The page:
Thanks for this, Adam. You have made it necessary to expand a truncated argument, as well as bringing up several new dimensions of your own.

In all my teaching, whether the history of theory or introductory anthropology, I think it is essential to give the students historical background to the texts they are being asked to read. I can make my positive method for assigning fiction more explicit by sticking with Achebe. He published Things Fall Apart in 1958, the year of Nigeria's independence, about an Igbo big man who is ruined by the events set in train by colonial conquest around 1900. Its sequel, No Longer at Ease, published a few years later, is about that man's grandson, an educated bureaucrat brought down by his love for a woman of slave descent. Students want to use TFA as an empirical guide to precolonial Igbo society and Achebe himself said later that one of his aims was to give Nigerians a link to their precolonial past. But to my mind, the relevant history for new readers was to understand the two books as a commentary on the present period of independence. Moreover, the structure of the novels owes a lot to the western tradition of the tragic hero, from Homer to Shakespeare.

So a lot depends on what the students' most urgent need for understanding is; but I asked them to look inside the world built up by the novel rather than outside to the historical reality it seems to depict. And this is because I want an active component in the educational process, to encourage the students to ask how they can use what they read to build up their own worlds. It has to be said that I have usually taught at top schools...

Adam Wiese said:
Keith,
I read Alan Moore's The Watchmen, and my fellow students were absolutely unable to understand that the story was a satire on the Cold War -- people didn't even know what the Cold War was, couldn't even tell a basic outline of what was going on much less come up with some sort of analysis of the history of that period. So I think in a lot of cases the history surrounding writing -fictional or not- is important to understand.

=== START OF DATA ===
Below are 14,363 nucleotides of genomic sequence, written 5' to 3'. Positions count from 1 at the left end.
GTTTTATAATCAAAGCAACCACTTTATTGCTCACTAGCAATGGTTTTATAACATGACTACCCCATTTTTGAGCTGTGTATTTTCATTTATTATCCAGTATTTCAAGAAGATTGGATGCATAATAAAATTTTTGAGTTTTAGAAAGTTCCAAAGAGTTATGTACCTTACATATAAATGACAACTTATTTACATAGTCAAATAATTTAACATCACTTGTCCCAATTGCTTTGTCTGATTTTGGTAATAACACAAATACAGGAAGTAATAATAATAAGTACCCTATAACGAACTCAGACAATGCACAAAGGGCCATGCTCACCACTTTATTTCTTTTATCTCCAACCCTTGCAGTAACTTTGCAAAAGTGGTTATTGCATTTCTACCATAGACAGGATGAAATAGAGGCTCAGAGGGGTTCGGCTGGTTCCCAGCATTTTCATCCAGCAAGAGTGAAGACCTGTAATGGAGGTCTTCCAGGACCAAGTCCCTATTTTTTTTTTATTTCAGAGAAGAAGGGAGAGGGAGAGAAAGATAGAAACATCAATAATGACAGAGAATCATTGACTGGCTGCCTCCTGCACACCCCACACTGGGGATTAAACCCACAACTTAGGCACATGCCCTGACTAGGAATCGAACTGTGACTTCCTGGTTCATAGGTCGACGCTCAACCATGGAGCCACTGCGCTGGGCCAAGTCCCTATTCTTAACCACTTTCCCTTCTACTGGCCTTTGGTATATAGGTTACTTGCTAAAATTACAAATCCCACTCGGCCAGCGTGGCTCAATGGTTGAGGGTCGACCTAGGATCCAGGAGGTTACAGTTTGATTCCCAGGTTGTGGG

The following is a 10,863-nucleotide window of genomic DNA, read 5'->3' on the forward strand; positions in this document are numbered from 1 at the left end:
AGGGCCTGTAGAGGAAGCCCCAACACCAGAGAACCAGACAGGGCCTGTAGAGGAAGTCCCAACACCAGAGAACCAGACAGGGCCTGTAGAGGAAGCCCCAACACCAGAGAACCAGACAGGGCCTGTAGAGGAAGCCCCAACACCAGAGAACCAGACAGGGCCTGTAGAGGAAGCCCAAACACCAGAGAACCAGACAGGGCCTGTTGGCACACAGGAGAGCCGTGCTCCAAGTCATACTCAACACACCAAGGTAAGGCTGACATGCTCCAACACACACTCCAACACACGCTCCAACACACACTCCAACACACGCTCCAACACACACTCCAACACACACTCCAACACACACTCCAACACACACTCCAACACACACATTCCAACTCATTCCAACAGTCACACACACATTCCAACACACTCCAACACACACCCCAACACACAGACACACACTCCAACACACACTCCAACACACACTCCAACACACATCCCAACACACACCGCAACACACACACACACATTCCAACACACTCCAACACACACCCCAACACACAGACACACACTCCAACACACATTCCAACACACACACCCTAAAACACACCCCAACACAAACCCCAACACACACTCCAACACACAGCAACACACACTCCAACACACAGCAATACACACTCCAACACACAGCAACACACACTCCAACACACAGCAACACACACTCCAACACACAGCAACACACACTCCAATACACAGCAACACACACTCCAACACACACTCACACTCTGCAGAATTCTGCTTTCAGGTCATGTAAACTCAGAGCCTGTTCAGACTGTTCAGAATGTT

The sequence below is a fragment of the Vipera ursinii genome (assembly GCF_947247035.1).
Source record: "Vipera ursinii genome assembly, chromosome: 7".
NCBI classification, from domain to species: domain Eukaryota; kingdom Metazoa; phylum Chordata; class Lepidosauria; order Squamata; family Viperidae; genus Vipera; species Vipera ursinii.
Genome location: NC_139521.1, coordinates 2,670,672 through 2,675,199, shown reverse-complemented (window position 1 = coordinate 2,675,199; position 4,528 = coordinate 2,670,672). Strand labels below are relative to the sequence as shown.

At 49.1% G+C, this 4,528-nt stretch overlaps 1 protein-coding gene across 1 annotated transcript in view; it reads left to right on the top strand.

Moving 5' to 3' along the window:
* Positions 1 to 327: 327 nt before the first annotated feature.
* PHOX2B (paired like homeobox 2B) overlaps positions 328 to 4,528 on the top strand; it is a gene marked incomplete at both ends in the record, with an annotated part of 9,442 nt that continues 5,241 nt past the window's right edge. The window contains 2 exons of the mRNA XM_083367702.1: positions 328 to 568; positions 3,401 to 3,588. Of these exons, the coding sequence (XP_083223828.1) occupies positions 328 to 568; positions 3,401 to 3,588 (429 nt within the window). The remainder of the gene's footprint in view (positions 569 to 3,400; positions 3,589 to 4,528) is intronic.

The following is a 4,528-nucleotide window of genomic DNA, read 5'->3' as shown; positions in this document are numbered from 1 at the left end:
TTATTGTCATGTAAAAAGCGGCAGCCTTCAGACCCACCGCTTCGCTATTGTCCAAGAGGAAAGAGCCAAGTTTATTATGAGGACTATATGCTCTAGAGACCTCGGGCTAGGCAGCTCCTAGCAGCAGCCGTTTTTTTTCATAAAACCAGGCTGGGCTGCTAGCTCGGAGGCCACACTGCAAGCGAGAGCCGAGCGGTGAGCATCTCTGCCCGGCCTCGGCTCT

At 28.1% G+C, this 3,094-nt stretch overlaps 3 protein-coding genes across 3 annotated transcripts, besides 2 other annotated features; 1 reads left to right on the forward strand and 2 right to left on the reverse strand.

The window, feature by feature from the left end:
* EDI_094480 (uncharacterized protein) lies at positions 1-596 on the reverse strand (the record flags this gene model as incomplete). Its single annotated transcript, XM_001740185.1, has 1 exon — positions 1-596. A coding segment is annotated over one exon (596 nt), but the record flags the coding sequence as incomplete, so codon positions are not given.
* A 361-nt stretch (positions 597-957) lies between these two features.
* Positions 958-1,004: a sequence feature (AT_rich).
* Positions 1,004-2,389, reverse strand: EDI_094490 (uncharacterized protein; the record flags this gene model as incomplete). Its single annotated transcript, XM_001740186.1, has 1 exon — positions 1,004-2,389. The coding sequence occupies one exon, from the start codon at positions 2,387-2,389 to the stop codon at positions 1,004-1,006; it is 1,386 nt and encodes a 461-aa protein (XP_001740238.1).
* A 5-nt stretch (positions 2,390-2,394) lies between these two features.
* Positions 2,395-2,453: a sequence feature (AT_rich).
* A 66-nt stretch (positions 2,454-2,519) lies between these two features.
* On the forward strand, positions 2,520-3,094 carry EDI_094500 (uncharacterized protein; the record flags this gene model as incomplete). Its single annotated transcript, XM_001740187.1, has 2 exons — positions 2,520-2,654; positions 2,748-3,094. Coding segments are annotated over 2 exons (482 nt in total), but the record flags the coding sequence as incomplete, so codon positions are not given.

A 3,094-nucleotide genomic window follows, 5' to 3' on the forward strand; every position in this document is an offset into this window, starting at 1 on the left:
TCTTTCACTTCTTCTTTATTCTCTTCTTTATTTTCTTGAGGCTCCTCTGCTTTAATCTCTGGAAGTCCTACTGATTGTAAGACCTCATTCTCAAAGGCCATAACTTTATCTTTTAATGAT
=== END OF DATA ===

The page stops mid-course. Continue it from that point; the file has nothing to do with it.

Hi Adam,

I don't think your last post is off topic at all. If fiction is about making things up, then the question of who makes them up, individuals, classes or some other collective, matters. The amount of time that students can devote to study, the intellectual training they bring to it and the degree to which they might think the were free to choose a future are all important variables. I would not want, however, to suggest that for poor or working class people, the only solutions that make sense are collective, not individual. To oppose the two is to reproduce bourgeois ideology by inverting it. A parent or teacher always has to engage with individuals and perhaps show them a better way of connecting to the society of which they are a part. This might be mediated by political action of a class or party-based kind. But it is still important to build educational or imaginative bridges between individuals and the world they live in. This means scaling up the self and scaling down the world so that a meaningful connection might be made between them. Fiction in the form of movies, novels and plays allows for this: the screen or paperback scales down history or the world to a manageable frame and each of us enters it on a less restricted imaginative basis than real life. We can share the experience with others, but that expereince is fundamentally an individual one, as is our personal memory built up over a life time. I don't say that this process will lead by itself to effective social change, but individuals who have been tought to think and imagine for themselves might be more effective participants in democratic politics.

Adam Wiese said:
Keith,
A professor of mine was complaining to me once of how his students never read the assignments and how he didn't know what to do about it. I told him to "restart the labor movement to fight for better wages and benefits for service workers so your students can afford to go to school while working only one job instead of three" (our state has the highest instance of people working 3 jobs in the U.S.). He gave me a strange look, then the ah-ha moment and he realized that intellectual culture, or lack of it was largely an issue of class.
Owen,